Say “The Cathode Ray”. Makes you think of television, right? Listen to The Cathode Ray. Kinda makes you think of Television, right? Right. And a whole lot more angsty late 70s guitar pop, besides.
Well, check the credentials….
Formed by ex-Josef K frontman Paul Haig and another highly-capable guitarist/vocalist, Jeremy Thoms, The Cathode Ray are now fronted by Thoms alone, Haig having left to continue his solo career.
Haig’s influence is still felt. As well as guesting on vocals and guitar, he co-writes the majority of the material here, and tracks such as ‘Get A Way’ and ‘Slipping Away’ could nestle snugly into a top drawer Haig release.
In their own right, however, the Cathode Ray have delivered an assured debut, which displays the riches on offer when inventive imagination is harnessed to a tight framework.
Opener ‘Patience Is A Virtue’ sets out their store enticingly.
After an elongated entrance, like the Thin White Duke landing by helicopter in a Morricone-scored space western, Thoms’ vocals enter with a Magazine menace.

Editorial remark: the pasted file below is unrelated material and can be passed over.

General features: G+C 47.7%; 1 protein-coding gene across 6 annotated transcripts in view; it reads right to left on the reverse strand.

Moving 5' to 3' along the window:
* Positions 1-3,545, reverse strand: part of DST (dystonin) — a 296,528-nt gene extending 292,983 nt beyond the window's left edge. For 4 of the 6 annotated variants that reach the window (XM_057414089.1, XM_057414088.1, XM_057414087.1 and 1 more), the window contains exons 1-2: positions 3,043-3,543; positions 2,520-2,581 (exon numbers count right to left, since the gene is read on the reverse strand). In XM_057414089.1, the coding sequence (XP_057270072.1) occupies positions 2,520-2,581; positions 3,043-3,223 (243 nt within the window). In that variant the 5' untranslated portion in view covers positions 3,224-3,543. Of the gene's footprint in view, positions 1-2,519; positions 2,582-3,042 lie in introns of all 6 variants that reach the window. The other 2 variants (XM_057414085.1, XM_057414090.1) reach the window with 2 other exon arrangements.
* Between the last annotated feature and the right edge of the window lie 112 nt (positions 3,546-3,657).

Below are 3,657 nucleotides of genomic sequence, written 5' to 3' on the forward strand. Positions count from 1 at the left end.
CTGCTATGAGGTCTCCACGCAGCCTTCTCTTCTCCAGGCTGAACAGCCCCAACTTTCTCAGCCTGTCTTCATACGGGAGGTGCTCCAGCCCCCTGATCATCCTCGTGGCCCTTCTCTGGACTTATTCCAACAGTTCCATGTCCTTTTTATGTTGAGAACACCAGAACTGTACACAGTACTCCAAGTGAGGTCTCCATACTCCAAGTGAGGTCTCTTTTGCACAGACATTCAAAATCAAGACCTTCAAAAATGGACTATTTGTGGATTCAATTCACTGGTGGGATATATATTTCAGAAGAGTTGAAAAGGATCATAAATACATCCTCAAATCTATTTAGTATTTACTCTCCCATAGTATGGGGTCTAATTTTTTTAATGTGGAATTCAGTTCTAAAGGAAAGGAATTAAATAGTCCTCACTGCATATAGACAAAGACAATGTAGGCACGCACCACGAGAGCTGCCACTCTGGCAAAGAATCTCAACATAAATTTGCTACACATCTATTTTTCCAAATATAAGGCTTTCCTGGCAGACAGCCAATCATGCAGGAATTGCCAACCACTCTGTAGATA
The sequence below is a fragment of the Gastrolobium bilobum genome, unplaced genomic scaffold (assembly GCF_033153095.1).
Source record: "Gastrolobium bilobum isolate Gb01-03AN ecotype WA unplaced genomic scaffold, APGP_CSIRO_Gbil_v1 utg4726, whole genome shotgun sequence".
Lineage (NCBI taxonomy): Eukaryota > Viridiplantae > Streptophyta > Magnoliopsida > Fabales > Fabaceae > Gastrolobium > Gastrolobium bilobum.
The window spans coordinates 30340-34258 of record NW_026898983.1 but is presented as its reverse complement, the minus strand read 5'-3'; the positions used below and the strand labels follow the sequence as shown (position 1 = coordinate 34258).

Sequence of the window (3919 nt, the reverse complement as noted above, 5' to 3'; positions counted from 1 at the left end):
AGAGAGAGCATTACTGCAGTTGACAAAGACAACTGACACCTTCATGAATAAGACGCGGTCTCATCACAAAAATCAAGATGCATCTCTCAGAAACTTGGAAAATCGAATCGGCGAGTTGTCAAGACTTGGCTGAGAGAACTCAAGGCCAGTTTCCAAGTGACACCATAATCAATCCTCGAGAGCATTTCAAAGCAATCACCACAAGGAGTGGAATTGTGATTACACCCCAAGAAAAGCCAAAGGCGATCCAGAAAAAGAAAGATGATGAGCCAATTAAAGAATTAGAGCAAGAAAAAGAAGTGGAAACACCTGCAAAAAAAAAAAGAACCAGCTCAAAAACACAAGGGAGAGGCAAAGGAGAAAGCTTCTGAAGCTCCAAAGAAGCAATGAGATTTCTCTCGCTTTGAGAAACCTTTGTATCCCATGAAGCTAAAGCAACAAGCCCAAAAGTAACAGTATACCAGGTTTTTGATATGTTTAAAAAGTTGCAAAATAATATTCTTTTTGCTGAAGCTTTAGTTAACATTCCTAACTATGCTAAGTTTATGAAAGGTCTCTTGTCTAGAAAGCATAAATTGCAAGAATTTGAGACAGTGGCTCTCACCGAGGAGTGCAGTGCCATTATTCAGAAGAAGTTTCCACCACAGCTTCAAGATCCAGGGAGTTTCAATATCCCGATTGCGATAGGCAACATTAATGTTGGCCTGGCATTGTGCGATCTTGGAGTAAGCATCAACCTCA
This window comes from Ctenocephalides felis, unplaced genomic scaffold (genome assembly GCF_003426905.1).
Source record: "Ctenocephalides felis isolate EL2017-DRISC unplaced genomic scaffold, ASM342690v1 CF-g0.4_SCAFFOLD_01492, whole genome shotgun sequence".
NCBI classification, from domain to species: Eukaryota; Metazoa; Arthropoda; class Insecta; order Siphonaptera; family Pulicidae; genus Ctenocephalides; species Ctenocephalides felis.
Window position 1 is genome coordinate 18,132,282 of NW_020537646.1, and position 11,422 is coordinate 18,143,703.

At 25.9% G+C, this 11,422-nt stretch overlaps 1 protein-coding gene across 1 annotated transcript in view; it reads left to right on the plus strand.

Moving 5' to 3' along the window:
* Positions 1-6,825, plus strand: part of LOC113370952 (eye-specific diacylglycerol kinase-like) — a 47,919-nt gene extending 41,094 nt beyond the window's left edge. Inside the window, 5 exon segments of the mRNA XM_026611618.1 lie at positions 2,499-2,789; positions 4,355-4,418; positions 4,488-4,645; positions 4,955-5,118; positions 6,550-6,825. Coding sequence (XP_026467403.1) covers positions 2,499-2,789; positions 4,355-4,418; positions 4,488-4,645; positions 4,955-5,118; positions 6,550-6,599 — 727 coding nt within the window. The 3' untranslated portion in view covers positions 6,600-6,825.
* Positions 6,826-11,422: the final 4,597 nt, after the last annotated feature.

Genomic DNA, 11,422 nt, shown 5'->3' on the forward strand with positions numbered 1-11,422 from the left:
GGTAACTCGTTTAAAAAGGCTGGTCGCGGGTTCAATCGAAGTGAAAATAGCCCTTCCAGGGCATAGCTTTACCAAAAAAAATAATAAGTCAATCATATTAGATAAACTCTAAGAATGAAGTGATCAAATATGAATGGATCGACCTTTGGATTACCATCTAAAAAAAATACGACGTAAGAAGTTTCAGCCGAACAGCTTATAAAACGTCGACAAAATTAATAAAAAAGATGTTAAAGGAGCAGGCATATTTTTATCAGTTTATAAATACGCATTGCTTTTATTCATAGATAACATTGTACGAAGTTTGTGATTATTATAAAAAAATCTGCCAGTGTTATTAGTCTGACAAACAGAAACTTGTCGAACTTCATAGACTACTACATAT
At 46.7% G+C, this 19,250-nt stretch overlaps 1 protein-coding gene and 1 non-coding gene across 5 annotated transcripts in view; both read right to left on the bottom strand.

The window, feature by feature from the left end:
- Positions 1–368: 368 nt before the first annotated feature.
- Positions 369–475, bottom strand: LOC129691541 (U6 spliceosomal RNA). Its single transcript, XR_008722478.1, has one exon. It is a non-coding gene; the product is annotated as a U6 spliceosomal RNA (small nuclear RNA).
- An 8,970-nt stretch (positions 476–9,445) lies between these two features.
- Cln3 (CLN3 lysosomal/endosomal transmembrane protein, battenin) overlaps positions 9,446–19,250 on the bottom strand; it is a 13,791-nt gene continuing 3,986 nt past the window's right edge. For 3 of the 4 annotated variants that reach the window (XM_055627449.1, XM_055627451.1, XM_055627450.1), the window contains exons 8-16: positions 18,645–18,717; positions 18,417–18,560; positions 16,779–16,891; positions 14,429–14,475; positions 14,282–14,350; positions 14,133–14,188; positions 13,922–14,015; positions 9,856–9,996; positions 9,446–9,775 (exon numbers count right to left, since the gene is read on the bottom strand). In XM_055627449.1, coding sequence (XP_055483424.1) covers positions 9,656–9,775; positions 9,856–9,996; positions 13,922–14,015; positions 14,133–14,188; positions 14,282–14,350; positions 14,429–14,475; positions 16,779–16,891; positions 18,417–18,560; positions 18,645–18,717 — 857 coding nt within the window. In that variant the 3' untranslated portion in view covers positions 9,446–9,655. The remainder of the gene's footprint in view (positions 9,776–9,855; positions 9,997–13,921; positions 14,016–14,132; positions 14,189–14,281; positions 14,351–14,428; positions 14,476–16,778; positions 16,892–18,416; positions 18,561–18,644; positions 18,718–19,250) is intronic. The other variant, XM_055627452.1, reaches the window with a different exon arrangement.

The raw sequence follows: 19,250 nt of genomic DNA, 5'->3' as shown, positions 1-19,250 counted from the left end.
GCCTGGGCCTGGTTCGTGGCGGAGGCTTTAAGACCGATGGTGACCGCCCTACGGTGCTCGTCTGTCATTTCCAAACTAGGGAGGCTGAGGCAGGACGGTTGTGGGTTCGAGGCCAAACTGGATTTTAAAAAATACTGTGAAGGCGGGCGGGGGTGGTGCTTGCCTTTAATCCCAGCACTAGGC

Throughout the album, Thoms displays a beguiling conspiratorial air, reaching its zenith on the sly ‘Creature of Habit’, which grooves on a thrilling ensemble performance.
This is what pedigree sounds like when it gets its plectrum dirty: loping disco riffs from ex-TV21/Bluebells bassist Neil Baldwin, the nimbly economical drumming of David Mack, and the fluid guitars of Thoms and the Scars’ Steve Fraser.
Harnessed to a crisp, translucent production sensibility, yet more highlights, such as super-catchy ex-single Train, and the anthemic no wave disco of ‘All My Highs’ dig in with the perfect ratio of passionate detachment to off-hand commitment.
The Cathode Ray? Well and truly switched on.